• (On the subject of graphic design: This is a skill that is tougher than it looks. Most people are NOT capable graphic designers, even if they are capable with other creative mediums. If you don’t have a background specifically in graphic design or any training, this work is best left to professionals. Having an amateurish logo in comic sans with a low resolution scan of a doodle you created makes your business look unprofessional. Avoid this pitfall and work with an expert.)

  • Support Staff:
    Successful business owners are busy people, they may need the services of an assitant, a junior designer, a receptionist. You may need someone to do piece work for your product manufacturing. You may need someone to help pack and ship orders. This type of staff usually demands a lower hourly rate, since it’s not skilled work, but they won’t work for free and you may need a lot more of their time than the expensive lawyers and accountants. Expect to pay your support staff $10/hour and up.
  • Sales Reps:
    Want to get into the wholesale world? You can try to rep your own line, but if you’re too busy or too inexperienced or simply hate doing sales, you’re going to need the services of a professional here too. Although sales reps work on commission, expect to pay some upfront fees. They may expect you to pay their trade show fees, travel expenses, printing costs, and a myriad of other expenses. On top of that, you’ll be giving them a commission on everything they sell, typically around 12-15%!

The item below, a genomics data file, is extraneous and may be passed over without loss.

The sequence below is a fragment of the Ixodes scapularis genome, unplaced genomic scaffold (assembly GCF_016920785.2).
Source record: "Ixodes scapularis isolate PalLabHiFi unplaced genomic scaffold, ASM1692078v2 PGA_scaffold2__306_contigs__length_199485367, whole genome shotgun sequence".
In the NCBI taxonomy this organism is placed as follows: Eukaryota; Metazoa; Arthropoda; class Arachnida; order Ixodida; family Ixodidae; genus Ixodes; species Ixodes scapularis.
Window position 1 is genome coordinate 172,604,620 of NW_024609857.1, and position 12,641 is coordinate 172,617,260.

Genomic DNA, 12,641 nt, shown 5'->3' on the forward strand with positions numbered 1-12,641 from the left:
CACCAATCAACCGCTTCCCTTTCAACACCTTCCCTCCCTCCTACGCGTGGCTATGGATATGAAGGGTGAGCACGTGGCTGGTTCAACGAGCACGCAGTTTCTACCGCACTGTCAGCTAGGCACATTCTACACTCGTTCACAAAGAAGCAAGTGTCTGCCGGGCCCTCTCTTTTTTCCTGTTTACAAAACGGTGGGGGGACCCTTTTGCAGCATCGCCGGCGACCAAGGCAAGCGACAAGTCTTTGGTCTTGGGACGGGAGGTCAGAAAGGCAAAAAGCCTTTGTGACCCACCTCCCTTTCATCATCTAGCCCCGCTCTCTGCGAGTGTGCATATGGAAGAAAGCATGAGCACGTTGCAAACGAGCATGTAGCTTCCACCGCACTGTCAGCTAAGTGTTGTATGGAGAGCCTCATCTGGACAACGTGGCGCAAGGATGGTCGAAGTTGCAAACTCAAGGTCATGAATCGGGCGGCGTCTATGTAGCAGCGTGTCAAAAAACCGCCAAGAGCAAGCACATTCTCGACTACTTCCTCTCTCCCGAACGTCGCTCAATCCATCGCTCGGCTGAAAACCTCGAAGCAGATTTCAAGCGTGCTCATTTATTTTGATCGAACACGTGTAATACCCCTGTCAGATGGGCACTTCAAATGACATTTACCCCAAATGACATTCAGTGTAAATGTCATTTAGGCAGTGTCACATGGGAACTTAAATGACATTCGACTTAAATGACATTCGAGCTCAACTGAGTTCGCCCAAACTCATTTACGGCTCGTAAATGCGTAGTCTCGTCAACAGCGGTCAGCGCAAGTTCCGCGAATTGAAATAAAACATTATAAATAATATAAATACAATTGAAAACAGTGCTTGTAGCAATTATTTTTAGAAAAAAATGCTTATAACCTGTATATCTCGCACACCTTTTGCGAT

Are these prices freaking you out? Tomorrow we’re going to take a look at the cost of various services you may need to run your business. Thursday I’ll be talking about how to figure out what to budget for first, and then Friday I’ll be discussing how to get the funds you need to run your business properly.

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  1. Excellent post Meredith! Another important figure that I know of lost of designers hire is a photographer for not only product shots, but a press photo as well!

    Comment by Sierra — October 5, 2010 @ 2:08 pm

  2. True, I am sure I am forgetting all kinds of contractors business owners have to hire. If anyone thinks of others to add to the list and has an idea of what they cost feel free to chime in.

    Comment by Meredith — October 5, 2010 @ 2:10 pm

  3. […] we talked about professionals you may need to hire to grow your business, and what to expect in terms of cost. Today is about understanding the costs tied to various […]

    Pingback by Smaller Box :: Blog :: Funds Week: Services You’ll Need to Run Your Business — October 6, 2010 @ 6:50 am

  4. Great article! I’m glad you mentioned outsourcing bookkeeping/accounting 🙂

    As someone who relies on others outsourcing their bookkeeping and accounting, I personally struggle a great deal with the concept. It is hard to let go of control (hmm, do I possibly have control issues?!). I always think, with enough research, that I can figure it out. Many, many hours later I start thinking that I should have paid someone to do it. It is hard for me to bridge the logic in my head of knowing it is better to pay a professional, to actually doing it.

    Comment by Holly — October 6, 2010 @ 9:10 am